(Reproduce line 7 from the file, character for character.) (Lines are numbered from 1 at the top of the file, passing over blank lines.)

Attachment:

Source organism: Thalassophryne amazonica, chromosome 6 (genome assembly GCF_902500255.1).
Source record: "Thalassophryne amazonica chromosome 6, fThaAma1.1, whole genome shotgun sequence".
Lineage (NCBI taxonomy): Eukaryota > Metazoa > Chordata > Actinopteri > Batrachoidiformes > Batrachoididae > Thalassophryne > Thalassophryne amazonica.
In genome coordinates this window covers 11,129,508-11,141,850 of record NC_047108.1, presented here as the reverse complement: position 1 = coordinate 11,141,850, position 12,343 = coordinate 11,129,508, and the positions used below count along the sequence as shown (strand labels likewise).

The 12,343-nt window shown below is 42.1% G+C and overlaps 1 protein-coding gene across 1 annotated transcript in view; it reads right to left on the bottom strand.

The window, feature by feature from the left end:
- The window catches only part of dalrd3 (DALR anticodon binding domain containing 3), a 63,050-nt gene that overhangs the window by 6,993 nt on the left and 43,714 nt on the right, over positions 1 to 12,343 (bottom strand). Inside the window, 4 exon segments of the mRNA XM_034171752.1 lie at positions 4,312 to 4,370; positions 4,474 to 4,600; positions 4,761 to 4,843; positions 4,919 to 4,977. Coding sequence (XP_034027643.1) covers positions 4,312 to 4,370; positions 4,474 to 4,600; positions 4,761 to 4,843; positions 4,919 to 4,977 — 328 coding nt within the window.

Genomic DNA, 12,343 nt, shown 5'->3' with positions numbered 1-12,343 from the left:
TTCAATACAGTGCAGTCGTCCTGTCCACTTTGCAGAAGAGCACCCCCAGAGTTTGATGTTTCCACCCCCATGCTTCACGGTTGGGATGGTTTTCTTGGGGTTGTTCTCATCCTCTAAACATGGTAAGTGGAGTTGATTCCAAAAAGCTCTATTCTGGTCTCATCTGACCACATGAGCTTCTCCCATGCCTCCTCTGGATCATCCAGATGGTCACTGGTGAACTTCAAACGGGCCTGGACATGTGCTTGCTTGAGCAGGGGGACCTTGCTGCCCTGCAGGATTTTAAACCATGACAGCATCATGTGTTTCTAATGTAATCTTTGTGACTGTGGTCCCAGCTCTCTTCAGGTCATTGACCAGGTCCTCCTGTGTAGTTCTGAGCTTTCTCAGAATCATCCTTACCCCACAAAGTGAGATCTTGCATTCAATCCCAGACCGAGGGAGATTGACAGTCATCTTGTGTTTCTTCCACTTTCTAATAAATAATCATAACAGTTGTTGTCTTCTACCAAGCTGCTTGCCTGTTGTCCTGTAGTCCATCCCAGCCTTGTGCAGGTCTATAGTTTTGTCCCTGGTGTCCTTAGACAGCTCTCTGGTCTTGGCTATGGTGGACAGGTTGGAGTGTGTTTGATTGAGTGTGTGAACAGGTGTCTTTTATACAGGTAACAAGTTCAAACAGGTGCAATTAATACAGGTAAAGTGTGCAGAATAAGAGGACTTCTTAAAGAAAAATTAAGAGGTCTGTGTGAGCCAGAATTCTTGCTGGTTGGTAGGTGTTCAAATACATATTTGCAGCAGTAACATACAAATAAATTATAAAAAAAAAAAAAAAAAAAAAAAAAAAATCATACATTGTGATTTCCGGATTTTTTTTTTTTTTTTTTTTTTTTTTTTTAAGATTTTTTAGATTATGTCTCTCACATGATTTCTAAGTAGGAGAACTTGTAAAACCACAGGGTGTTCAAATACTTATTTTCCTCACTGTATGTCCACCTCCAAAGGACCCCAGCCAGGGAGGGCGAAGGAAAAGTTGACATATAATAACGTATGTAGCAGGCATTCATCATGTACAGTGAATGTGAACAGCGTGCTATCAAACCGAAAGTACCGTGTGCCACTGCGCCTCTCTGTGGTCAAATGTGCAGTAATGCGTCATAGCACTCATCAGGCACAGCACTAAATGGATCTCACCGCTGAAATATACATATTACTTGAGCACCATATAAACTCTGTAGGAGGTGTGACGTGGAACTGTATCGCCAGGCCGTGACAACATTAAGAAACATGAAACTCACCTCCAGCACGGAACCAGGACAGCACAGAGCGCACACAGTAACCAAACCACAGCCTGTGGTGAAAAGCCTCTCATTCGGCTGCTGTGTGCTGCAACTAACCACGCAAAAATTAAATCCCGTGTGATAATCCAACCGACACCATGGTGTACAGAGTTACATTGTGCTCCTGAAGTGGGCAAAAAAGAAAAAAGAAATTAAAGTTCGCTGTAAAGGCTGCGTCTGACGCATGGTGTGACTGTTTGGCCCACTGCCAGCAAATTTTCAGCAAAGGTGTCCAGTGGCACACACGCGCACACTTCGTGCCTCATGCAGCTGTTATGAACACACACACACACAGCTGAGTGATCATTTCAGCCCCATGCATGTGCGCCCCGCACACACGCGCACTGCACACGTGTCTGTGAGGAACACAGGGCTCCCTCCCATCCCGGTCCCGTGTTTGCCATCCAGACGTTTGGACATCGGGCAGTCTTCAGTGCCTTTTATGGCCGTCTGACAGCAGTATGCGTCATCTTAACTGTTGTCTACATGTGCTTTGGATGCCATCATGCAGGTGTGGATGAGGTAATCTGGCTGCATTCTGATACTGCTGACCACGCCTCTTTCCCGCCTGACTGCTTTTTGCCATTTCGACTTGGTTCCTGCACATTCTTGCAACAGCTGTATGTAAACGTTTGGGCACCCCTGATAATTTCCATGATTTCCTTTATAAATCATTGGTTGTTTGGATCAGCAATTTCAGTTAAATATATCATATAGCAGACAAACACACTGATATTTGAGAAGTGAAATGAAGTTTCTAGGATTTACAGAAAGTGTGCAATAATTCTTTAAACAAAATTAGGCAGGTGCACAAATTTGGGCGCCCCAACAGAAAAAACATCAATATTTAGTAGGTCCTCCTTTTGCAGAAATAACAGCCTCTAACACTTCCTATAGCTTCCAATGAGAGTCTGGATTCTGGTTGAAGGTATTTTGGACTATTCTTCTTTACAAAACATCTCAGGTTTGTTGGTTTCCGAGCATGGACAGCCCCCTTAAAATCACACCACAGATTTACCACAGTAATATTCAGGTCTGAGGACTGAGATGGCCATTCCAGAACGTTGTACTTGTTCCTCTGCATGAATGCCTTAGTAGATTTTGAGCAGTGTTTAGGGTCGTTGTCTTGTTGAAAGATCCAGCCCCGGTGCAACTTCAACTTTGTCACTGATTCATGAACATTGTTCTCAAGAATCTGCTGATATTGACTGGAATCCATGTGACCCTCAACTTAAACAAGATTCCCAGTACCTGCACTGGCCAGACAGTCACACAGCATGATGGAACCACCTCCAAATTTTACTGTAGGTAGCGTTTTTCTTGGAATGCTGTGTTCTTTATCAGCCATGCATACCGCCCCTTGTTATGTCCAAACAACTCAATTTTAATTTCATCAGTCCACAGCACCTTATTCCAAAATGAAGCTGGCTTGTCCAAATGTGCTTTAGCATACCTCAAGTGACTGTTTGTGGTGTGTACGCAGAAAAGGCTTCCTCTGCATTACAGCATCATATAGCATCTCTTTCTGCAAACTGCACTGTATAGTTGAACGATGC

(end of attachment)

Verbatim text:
- The window catches only part of dalrd3 (DALR anticodon binding domain containing 3), a 63,050-nt gene that overhangs the window by 6,993 nt on the left and 43,714 nt on the right, over positions 1 to 12,343 (bottom strand). Inside the window, 4 exon segments of the mRNA XM_034171752.1 lie at positions 4,312 to 4,370; positions 4,474 to 4,600; positions 4,761 to 4,843; positions 4,919 to 4,977. Coding sequence (XP_034027643.1) covers positions 4,312 to 4,370; positions 4,474 to 4,600; positions 4,761 to 4,843; positions 4,919 to 4,977 — 328 coding nt within the window.